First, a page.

Wednesday, November 23, 2011

The Armory of the Daleks 2: Electric Bungaloo

A while ago I made a post about my ten favorite weapons from video games. Naturally, there's more I could mention, but that'll have to wait for another day. Now, it's time for the seven greatest weapons from media that isn't video games.

Lock and load ladies...

7. The Heat-Ray

Perhaps one of the earliest examples of a Directed-Energy Weapon, the Heat-Ray carried by the Martians in The War of the Worlds was, and still is an extremely devastating weapon, that, if it were to exist, would be nothing short of a Doomsday Device.

The book describes the weapon as "able to generate an intense heat in a chamber of practically absolute non-conductivity". The beam of destructive energy is reflected off a a parabolic mirror like a warship's searchlight. This heat, in the form of an invisible beam of light is able to melt glass, turn water into boiling steam, incinerate anything flammable for miles around and even melt lead like a hot knife through butter. We can only assume that it can toast bread a nice golden brown.

Later depictions of the Heat-Ray get even better as understanding of atomic physics improved. In the 1955 movie, the Heat-Ray is replaced with globs of glowing green energy that disables the interactions of gluons, "the atomic glue that holds matter together". This version turns everything it touches a sickly green before it fades out of existance, becoming immaterial energy "stuff".

Probably one of the only good things about the 2005 version of the movie, the Heat-Ray completely dehydrates it's victims, leaving behind nothing but gray dust and tattered clothing. Interestingly, this version looks and sounds like it's more electrical in nature then previous versions. This actually makes sense, and explains why people's clothing drifts away as if it was weightless, it's the effects of static electricity and an extreme lack of moisture.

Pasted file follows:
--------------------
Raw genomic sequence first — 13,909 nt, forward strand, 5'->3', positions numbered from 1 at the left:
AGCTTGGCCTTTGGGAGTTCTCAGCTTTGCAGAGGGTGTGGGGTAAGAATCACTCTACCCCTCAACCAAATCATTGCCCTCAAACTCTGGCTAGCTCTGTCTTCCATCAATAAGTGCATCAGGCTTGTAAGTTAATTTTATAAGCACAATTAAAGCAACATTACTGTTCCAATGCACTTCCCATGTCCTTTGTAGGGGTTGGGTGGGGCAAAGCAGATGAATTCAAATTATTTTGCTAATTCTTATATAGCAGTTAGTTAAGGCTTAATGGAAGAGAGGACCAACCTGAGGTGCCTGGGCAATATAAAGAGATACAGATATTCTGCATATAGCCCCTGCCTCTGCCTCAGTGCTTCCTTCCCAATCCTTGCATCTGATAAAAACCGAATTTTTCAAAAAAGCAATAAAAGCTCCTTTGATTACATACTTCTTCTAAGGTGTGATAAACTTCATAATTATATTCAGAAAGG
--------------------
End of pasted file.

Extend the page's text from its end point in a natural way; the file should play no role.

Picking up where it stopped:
6. The Zorg ZF-1

The Fifth Element was a very silly movie, but for all the right reasons. Probably one of the silliest aspects (besides Chris Tucker) is Gary Oldman's walnut of death up there. In the movie, he equips his alien henchmen with the Zorg ZF-1, an "all in one" weapon that puts Batman to shame in terms of sheer multipurpose utility. In it's introductory scene we're shown that it's a high-powered assault rifle that comes with a flamethrower, poison darts, a missile launcher and a freeze feature. Plus, it has a homing device that automatically directs the bullets towards the target, but only after they've been shot...which actually sounds kind of pointless. If the target's already riddled with bullets why go through the trouble to automatically project more bullets at them? Also, that big red button? That's the trigger for the self-destruct mechanism that destroys the gun and it's user in an enormous fireball.

Again, this was a silly movie.

5. The M41A Pulse Rifle